Is it ethical to buy cheap clothes?


2006. 11. 07. 08:17

The low prices of high-street chains may look like a bargain but fashion claims its victims elsewhere. Before you invest in any more wardrobe additions, the question to ask is whether your wardrobe can handle it. British closets are suffering from their own obesity crisis. Women now buy twice as many clothes as they did a decade ago, and men are not far behind, which provides some explanation as to how 900,000 tonnes of textiles find their way into UK’s landfills each year.

Since the late Eighties, the price we pay for womenswear has dropped by nearly 40 per cent and menswear by more than 10 per cent. If you’re still looking at these design-savvy bargains and asking how they manage it, the truth isn’t very pretty. As one industry insider puts it, manufacturers and retailers are involved in ‘chasing poverty round the world’. Consider the lot of a garment worker in one of the 160 countries which furiously compete to export fashion goods for just 30 of the richest nations. Then add China to the global fashion equation – Chinese factories undercut other competitors by around 60 per cent, and provide one-fifth of Europe’s clothes – and low-cost fashion is quickly explained.

Naturally, retailers attribute the low price of this season’s skinny jeans or metallic handbag to economies of scale: Asda, for example, can sell 7,000 pairs of £7 trousers and 1,800 of its £23 jackets in just one week. This leads to a pro-bargain fashion argument based on the democratisation of style. But the ties between cheap fashion and garment workers subjected to classic ‘sweatshop’ conditions cannot be severed. Millions of these workers are still children, overtime is mandatory (and unpaid) and attempts to unionise factories are met with brutality (in China, unions are illegal). All of which, from an ethical perspective, makes the so-called cheap fashion look suddenly quite expensive.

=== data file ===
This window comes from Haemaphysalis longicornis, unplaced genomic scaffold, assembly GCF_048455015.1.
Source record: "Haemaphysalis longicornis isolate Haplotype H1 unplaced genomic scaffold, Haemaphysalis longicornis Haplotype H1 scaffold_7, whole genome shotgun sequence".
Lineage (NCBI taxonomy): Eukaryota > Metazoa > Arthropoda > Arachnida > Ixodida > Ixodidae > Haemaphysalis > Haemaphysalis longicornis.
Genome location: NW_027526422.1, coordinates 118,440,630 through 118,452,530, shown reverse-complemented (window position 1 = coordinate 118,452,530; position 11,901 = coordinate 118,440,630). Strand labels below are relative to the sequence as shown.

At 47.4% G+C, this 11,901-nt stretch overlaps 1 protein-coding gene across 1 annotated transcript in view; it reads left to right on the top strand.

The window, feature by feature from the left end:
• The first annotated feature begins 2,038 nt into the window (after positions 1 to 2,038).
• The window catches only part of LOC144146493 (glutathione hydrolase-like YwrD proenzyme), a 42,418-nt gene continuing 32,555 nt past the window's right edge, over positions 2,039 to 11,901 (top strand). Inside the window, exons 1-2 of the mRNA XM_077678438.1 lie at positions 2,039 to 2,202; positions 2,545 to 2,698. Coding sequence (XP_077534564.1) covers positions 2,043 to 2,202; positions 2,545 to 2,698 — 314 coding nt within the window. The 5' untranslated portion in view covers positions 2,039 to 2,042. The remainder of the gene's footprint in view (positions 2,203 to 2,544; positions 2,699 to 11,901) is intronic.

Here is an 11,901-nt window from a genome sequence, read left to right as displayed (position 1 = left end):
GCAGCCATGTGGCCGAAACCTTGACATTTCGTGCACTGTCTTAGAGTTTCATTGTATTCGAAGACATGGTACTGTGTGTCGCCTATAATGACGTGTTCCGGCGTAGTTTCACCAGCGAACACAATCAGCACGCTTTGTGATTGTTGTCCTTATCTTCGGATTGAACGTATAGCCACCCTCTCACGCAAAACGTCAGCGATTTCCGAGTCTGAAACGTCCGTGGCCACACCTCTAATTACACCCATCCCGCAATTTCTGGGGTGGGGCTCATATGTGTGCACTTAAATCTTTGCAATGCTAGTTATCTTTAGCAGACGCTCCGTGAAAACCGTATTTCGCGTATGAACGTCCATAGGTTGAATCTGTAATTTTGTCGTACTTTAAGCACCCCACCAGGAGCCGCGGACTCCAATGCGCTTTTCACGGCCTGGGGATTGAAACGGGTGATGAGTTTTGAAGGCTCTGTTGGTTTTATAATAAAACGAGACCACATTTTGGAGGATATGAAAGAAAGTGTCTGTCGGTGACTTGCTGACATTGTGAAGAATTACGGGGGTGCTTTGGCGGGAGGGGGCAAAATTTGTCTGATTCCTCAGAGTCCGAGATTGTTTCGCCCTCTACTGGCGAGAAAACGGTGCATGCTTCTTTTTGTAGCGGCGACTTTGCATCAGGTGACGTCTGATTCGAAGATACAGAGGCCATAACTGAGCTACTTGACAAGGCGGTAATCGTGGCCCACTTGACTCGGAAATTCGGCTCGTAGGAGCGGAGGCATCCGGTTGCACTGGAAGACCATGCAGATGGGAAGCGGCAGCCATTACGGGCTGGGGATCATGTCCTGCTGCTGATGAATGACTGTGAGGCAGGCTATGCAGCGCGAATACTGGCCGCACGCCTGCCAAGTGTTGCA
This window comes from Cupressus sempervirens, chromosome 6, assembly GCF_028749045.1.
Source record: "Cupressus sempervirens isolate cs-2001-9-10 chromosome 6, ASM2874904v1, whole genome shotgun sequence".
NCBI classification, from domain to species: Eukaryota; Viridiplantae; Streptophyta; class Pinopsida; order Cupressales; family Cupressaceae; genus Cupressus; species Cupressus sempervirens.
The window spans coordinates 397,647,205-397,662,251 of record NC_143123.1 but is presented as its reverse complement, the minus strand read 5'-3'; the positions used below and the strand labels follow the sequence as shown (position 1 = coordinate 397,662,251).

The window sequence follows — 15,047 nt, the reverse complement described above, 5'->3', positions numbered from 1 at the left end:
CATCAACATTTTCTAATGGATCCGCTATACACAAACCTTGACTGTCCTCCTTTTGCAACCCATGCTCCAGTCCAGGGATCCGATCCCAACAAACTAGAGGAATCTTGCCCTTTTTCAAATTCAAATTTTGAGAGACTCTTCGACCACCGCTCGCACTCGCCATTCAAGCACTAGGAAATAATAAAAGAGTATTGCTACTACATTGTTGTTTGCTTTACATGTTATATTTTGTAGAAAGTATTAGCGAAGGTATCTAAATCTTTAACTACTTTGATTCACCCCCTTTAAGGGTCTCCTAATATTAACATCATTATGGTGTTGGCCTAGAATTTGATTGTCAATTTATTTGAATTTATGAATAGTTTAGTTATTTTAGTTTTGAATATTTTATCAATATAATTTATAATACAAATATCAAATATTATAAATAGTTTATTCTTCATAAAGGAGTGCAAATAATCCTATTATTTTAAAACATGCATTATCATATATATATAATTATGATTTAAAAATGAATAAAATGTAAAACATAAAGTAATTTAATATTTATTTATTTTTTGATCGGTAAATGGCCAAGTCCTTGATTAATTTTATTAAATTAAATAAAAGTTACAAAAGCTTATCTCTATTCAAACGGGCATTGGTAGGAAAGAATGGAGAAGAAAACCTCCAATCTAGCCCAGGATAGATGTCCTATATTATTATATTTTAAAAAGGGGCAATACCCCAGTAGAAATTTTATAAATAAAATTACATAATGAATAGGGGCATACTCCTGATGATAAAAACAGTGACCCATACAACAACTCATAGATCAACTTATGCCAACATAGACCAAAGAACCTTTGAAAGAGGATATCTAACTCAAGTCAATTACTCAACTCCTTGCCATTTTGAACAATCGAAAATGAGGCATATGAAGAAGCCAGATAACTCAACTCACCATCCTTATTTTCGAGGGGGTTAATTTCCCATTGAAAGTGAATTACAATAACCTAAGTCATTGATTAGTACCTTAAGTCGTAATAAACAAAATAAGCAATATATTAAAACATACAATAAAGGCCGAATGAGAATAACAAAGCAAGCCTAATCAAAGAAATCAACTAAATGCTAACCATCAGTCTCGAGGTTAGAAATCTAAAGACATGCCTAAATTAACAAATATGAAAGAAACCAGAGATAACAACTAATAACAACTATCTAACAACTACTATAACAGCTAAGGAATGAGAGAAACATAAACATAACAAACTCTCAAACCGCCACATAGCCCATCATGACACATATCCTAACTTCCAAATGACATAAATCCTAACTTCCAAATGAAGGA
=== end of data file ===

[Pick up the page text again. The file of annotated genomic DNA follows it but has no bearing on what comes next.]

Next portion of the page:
True or False?
1. Only women buy more clothes than ever before in human history.
2. Annually around 900,000 tonnes of clothes are thrown away in the UK.
3. One has to pay less for either womenswear or menswear than in the eighties ultimately.
4. Chinese textile trade is the only reason of the current prices.
5. ‘Sweatshop’ conditions means that the factory workers do love their work as it is so easy that they have fun while working like children in a candy store.

1- F, 2- F, 3- T, 4- F, 5- F


Legfrissebb videó mutasd mind


Engedélyezi, hogy a 24.hu értesítéseket
küldjön Önnek a kiemelt hírekről?
Az értesítések bármikor kikapcsolhatók
a böngésző beállításaiban.